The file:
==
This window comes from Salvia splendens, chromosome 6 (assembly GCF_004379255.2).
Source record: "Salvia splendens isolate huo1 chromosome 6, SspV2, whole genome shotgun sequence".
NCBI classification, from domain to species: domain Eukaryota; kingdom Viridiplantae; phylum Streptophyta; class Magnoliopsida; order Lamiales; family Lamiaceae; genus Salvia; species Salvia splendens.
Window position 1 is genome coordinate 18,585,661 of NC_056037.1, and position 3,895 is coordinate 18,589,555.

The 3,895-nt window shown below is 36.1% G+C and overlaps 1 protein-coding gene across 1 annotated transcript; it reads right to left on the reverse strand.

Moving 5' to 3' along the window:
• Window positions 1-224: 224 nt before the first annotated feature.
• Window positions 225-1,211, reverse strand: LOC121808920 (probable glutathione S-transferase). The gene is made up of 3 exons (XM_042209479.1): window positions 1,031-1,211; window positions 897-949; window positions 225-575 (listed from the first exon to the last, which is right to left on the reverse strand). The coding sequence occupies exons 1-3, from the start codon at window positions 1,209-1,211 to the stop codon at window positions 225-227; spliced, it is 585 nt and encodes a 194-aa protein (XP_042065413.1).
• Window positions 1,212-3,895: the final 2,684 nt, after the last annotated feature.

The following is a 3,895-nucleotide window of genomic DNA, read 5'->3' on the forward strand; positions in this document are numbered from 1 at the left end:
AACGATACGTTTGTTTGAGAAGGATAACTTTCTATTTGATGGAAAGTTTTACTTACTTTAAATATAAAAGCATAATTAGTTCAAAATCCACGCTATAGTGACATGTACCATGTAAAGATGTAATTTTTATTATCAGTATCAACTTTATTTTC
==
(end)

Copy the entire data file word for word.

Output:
This window comes from Salvia splendens, chromosome 6 (assembly GCF_004379255.2).
Source record: "Salvia splendens isolate huo1 chromosome 6, SspV2, whole genome shotgun sequence".
NCBI classification, from domain to species: domain Eukaryota; kingdom Viridiplantae; phylum Streptophyta; class Magnoliopsida; order Lamiales; family Lamiaceae; genus Salvia; species Salvia splendens.
Window position 1 is genome coordinate 18,585,661 of NC_056037.1, and position 3,895 is coordinate 18,589,555.

The 3,895-nt window shown below is 36.1% G+C and overlaps 1 protein-coding gene across 1 annotated transcript; it reads right to left on the reverse strand.

Moving 5' to 3' along the window:
• Window positions 1-224: 224 nt before the first annotated feature.
• Window positions 225-1,211, reverse strand: LOC121808920 (probable glutathione S-transferase). The gene is made up of 3 exons (XM_042209479.1): window positions 1,031-1,211; window positions 897-949; window positions 225-575 (listed from the first exon to the last, which is right to left on the reverse strand). The coding sequence occupies exons 1-3, from the start codon at window positions 1,209-1,211 to the stop codon at window positions 225-227; spliced, it is 585 nt and encodes a 194-aa protein (XP_042065413.1).
• Window positions 1,212-3,895: the final 2,684 nt, after the last annotated feature.

The following is a 3,895-nucleotide window of genomic DNA, read 5'->3' on the forward strand; positions in this document are numbered from 1 at the left end:
AACGATACGTTTGTTTGAGAAGGATAACTTTCTATTTGATGGAAAGTTTTACTTACTTTAAATATAAAAGCATAATTAGTTCAAAATCCACGCTATAGTGACATGTACCATGTAAAGATGTAATTTTTATTATCAGTATCAACTTTATTTTC